Approximately years ago, Henri Lebesgue described a new theory of integration to handle many important, possibly discontinuous, functions of several variables. This discovery has proven to be one of the most influential mathematical events of history. For example it greatly advanced the development of probability theory and Fourier analysis. Remarkably, though enjoying many extensions and generalizations, it retains its original formulation while in actve use today.
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Would you like to tell us about a lower price? If you are a seller for this product, would you like to suggest updates through seller support? Lebesgue Integration on Euclidean Space contains a concrete, intuitive, and patient derivation of Lebesgue measure and integration on Rn.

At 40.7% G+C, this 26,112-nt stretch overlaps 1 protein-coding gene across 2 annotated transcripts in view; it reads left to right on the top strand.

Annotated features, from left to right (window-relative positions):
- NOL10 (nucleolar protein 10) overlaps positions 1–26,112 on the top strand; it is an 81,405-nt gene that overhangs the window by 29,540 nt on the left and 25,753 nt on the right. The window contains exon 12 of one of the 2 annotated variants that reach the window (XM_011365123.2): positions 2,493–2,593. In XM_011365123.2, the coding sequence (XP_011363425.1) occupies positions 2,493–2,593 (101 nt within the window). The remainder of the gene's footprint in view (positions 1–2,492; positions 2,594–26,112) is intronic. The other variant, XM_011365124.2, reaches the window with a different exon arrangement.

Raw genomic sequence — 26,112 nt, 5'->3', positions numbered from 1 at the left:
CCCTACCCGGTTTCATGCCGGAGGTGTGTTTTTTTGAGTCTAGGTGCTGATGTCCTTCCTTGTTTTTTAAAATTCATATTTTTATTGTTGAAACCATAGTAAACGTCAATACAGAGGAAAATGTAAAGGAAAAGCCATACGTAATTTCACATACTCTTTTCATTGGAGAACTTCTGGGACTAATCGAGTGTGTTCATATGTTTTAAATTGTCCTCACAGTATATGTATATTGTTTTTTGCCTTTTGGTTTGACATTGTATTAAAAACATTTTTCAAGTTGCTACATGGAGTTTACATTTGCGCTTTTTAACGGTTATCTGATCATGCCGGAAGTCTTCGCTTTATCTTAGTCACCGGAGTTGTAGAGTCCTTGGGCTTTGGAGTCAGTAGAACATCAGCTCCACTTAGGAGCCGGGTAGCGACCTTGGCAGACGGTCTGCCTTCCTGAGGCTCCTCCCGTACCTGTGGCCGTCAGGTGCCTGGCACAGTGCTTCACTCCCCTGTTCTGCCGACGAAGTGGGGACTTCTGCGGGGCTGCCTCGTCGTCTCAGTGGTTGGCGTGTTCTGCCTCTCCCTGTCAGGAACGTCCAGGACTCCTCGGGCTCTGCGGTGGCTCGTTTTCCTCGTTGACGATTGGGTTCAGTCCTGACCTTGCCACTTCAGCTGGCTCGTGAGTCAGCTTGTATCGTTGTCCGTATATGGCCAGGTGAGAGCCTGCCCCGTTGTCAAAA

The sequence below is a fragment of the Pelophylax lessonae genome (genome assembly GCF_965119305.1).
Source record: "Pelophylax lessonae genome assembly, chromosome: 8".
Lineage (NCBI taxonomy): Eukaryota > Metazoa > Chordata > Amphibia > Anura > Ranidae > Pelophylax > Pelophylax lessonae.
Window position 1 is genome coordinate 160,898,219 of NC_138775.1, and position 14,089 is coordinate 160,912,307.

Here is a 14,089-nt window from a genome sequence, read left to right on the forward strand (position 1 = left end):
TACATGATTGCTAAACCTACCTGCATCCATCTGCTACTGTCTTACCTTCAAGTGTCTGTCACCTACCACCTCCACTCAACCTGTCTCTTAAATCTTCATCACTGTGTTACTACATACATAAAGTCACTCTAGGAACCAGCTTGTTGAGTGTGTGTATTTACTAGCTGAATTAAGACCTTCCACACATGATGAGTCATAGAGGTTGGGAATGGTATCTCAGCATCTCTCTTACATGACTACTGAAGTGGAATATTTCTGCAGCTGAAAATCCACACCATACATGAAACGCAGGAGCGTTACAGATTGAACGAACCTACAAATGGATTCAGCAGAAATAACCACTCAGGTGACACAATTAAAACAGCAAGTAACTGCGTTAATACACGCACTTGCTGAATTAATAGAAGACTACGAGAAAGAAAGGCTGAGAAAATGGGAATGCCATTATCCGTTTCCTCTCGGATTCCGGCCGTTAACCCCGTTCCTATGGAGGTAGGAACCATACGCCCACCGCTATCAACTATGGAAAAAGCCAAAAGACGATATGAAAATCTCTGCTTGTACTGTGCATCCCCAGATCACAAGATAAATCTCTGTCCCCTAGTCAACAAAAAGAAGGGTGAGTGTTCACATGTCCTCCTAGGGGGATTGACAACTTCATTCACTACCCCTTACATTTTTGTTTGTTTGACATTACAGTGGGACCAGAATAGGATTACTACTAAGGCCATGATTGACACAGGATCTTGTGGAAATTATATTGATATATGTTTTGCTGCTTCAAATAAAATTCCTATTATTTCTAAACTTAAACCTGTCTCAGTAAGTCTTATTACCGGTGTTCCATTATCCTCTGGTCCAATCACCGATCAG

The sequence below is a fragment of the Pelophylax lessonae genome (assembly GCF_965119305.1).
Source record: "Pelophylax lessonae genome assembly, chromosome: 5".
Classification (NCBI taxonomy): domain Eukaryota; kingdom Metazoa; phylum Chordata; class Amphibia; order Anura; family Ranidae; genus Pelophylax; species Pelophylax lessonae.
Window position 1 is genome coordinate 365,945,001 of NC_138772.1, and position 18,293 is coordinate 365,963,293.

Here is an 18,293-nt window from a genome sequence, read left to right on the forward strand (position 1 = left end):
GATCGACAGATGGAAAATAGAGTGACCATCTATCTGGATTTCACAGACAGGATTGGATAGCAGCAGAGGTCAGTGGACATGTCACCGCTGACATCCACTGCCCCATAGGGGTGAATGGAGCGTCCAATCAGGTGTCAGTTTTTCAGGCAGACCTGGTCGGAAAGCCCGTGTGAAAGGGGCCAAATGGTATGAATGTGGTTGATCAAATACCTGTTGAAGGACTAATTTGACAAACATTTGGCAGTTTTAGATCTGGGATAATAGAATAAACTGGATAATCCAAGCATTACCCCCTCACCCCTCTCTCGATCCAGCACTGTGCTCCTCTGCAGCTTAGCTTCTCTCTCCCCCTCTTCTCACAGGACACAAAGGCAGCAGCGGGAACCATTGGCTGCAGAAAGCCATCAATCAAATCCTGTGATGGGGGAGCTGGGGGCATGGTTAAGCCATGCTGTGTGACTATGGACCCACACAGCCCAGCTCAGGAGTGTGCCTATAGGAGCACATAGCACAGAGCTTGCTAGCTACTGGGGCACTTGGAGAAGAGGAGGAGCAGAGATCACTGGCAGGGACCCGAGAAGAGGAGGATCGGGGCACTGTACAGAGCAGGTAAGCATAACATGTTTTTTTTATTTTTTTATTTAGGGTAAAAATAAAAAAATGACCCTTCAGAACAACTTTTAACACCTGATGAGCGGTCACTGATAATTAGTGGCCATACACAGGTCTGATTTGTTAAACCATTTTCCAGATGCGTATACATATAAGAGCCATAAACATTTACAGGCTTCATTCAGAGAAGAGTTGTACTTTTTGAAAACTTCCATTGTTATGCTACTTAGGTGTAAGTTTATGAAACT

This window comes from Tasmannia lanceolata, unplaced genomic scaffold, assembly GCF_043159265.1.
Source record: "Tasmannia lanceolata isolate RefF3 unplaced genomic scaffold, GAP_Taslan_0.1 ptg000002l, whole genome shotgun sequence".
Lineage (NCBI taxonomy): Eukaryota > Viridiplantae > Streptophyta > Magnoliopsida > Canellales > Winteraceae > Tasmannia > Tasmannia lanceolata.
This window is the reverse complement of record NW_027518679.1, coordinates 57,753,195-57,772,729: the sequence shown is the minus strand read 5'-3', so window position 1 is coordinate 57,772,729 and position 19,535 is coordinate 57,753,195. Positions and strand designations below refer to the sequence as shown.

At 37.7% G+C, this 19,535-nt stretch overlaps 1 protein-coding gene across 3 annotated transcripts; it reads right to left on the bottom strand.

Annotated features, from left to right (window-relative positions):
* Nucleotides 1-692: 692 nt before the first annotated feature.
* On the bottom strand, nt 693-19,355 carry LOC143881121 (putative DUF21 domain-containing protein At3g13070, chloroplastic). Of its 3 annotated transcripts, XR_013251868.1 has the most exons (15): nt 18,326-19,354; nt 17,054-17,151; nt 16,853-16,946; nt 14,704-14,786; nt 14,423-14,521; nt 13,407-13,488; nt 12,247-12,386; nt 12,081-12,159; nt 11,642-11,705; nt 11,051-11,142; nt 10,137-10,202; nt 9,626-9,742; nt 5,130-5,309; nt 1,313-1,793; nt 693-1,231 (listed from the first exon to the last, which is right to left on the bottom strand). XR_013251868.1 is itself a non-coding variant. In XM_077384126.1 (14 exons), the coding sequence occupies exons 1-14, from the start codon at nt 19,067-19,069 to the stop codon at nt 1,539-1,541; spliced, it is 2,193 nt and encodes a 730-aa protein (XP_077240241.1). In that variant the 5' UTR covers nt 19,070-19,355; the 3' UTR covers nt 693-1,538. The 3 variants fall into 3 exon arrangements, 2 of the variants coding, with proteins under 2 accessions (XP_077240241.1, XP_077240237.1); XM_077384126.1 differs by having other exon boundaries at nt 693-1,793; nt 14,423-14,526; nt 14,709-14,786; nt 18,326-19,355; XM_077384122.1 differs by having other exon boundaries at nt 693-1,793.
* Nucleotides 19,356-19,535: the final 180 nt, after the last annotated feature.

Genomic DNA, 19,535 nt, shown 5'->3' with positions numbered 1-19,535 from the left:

Throughout the text, many exercises are incorporated, enabling students to apply new ideas immediately. Jones strives to present a slow introduction to Lebesgue integration by dealing with n-dimensional spaces from the outset. In addition, the text provides students a thorough treatment of Fourier analysis, while holistically preparing students to become workers in real analysis. Read more Read less. Amazon International Store International products have separate terms, are sold from abroad and may differ from local products, including fit, age ratings, and language of product, labeling or instructions.